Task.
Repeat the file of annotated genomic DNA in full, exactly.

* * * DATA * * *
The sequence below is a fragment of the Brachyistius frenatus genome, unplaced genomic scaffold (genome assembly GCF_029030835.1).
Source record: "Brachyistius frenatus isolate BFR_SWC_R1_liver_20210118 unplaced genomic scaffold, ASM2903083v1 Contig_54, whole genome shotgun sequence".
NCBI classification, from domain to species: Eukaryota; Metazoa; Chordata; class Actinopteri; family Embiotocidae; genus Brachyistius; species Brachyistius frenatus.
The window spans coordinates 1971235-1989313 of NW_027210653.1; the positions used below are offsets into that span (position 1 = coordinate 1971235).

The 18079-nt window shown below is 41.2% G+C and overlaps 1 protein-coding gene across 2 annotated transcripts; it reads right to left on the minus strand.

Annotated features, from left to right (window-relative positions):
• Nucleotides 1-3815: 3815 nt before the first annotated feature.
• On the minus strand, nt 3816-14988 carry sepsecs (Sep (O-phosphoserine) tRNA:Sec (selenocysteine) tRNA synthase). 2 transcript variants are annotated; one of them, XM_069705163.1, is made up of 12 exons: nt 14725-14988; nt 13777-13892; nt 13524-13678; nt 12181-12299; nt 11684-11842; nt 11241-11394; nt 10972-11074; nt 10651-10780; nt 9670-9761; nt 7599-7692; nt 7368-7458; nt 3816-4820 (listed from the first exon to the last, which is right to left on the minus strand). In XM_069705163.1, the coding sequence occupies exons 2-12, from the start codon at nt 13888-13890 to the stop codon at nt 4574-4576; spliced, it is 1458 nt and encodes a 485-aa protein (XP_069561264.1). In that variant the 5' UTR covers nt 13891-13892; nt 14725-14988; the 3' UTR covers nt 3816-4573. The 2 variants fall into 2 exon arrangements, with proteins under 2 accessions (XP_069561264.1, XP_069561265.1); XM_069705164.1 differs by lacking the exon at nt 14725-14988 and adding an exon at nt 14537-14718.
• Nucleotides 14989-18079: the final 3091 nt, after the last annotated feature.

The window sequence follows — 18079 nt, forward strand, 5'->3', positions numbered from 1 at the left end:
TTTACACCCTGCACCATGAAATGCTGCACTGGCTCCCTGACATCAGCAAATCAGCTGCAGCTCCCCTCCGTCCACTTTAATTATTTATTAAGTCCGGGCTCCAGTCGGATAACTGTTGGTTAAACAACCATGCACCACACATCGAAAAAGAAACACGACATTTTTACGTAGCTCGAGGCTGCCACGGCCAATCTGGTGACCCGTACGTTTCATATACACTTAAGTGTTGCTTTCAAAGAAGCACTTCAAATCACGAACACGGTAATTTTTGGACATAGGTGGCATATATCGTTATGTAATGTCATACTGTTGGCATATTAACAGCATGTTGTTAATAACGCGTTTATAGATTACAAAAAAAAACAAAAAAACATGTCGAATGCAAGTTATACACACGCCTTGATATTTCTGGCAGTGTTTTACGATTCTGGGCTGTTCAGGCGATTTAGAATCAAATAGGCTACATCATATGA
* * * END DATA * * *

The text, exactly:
The sequence below is a fragment of the Brachyistius frenatus genome, unplaced genomic scaffold (genome assembly GCF_029030835.1).
Source record: "Brachyistius frenatus isolate BFR_SWC_R1_liver_20210118 unplaced genomic scaffold, ASM2903083v1 Contig_54, whole genome shotgun sequence".
NCBI classification, from domain to species: Eukaryota; Metazoa; Chordata; class Actinopteri; family Embiotocidae; genus Brachyistius; species Brachyistius frenatus.
The window spans coordinates 1971235-1989313 of NW_027210653.1; the positions used below are offsets into that span (position 1 = coordinate 1971235).

The 18079-nt window shown below is 41.2% G+C and overlaps 1 protein-coding gene across 2 annotated transcripts; it reads right to left on the minus strand.

Annotated features, from left to right (window-relative positions):
• Nucleotides 1-3815: 3815 nt before the first annotated feature.
• On the minus strand, nt 3816-14988 carry sepsecs (Sep (O-phosphoserine) tRNA:Sec (selenocysteine) tRNA synthase). 2 transcript variants are annotated; one of them, XM_069705163.1, is made up of 12 exons: nt 14725-14988; nt 13777-13892; nt 13524-13678; nt 12181-12299; nt 11684-11842; nt 11241-11394; nt 10972-11074; nt 10651-10780; nt 9670-9761; nt 7599-7692; nt 7368-7458; nt 3816-4820 (listed from the first exon to the last, which is right to left on the minus strand). In XM_069705163.1, the coding sequence occupies exons 2-12, from the start codon at nt 13888-13890 to the stop codon at nt 4574-4576; spliced, it is 1458 nt and encodes a 485-aa protein (XP_069561264.1). In that variant the 5' UTR covers nt 13891-13892; nt 14725-14988; the 3' UTR covers nt 3816-4573. The 2 variants fall into 2 exon arrangements, with proteins under 2 accessions (XP_069561264.1, XP_069561265.1); XM_069705164.1 differs by lacking the exon at nt 14725-14988 and adding an exon at nt 14537-14718.
• Nucleotides 14989-18079: the final 3091 nt, after the last annotated feature.

The window sequence follows — 18079 nt, forward strand, 5'->3', positions numbered from 1 at the left end:
TTTACACCCTGCACCATGAAATGCTGCACTGGCTCCCTGACATCAGCAAATCAGCTGCAGCTCCCCTCCGTCCACTTTAATTATTTATTAAGTCCGGGCTCCAGTCGGATAACTGTTGGTTAAACAACCATGCACCACACATCGAAAAAGAAACACGACATTTTTACGTAGCTCGAGGCTGCCACGGCCAATCTGGTGACCCGTACGTTTCATATACACTTAAGTGTTGCTTTCAAAGAAGCACTTCAAATCACGAACACGGTAATTTTTGGACATAGGTGGCATATATCGTTATGTAATGTCATACTGTTGGCATATTAACAGCATGTTGTTAATAACGCGTTTATAGATTACAAAAAAAAACAAAAAAACATGTCGAATGCAAGTTATACACACGCCTTGATATTTCTGGCAGTGTTTTACGATTCTGGGCTGTTCAGGCGATTTAGAATCAAATAGGCTACATCATATGA